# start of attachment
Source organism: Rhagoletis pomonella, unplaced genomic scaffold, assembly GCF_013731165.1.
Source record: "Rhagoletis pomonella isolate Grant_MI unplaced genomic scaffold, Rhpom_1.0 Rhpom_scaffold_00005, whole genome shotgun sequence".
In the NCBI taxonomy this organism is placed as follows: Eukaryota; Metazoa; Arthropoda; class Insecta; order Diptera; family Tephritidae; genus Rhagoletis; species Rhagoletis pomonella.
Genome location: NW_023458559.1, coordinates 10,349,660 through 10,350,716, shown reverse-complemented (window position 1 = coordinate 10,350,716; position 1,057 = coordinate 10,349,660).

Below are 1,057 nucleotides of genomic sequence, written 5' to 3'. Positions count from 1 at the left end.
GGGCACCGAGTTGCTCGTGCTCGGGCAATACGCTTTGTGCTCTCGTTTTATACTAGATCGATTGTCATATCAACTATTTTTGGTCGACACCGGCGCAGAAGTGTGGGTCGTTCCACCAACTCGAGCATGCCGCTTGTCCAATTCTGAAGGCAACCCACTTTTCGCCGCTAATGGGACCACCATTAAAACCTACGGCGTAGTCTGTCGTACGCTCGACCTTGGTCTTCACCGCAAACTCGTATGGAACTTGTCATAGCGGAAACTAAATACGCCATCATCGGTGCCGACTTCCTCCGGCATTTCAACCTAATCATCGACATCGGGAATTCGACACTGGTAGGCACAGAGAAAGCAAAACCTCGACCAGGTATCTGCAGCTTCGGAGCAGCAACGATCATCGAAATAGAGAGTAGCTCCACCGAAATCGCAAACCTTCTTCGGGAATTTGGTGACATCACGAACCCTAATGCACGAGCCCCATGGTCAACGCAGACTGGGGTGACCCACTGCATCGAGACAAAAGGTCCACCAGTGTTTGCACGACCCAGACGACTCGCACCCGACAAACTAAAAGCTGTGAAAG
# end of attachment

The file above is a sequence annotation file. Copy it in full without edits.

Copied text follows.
Source organism: Rhagoletis pomonella, unplaced genomic scaffold, assembly GCF_013731165.1.
Source record: "Rhagoletis pomonella isolate Grant_MI unplaced genomic scaffold, Rhpom_1.0 Rhpom_scaffold_00005, whole genome shotgun sequence".
In the NCBI taxonomy this organism is placed as follows: Eukaryota; Metazoa; Arthropoda; class Insecta; order Diptera; family Tephritidae; genus Rhagoletis; species Rhagoletis pomonella.
Genome location: NW_023458559.1, coordinates 10,349,660 through 10,350,716, shown reverse-complemented (window position 1 = coordinate 10,350,716; position 1,057 = coordinate 10,349,660).

Below are 1,057 nucleotides of genomic sequence, written 5' to 3'. Positions count from 1 at the left end.
GGGCACCGAGTTGCTCGTGCTCGGGCAATACGCTTTGTGCTCTCGTTTTATACTAGATCGATTGTCATATCAACTATTTTTGGTCGACACCGGCGCAGAAGTGTGGGTCGTTCCACCAACTCGAGCATGCCGCTTGTCCAATTCTGAAGGCAACCCACTTTTCGCCGCTAATGGGACCACCATTAAAACCTACGGCGTAGTCTGTCGTACGCTCGACCTTGGTCTTCACCGCAAACTCGTATGGAACTTGTCATAGCGGAAACTAAATACGCCATCATCGGTGCCGACTTCCTCCGGCATTTCAACCTAATCATCGACATCGGGAATTCGACACTGGTAGGCACAGAGAAAGCAAAACCTCGACCAGGTATCTGCAGCTTCGGAGCAGCAACGATCATCGAAATAGAGAGTAGCTCCACCGAAATCGCAAACCTTCTTCGGGAATTTGGTGACATCACGAACCCTAATGCACGAGCCCCATGGTCAACGCAGACTGGGGTGACCCACTGCATCGAGACAAAAGGTCCACCAGTGTTTGCACGACCCAGACGACTCGCACCCGACAAACTAAAAGCTGTGAAAG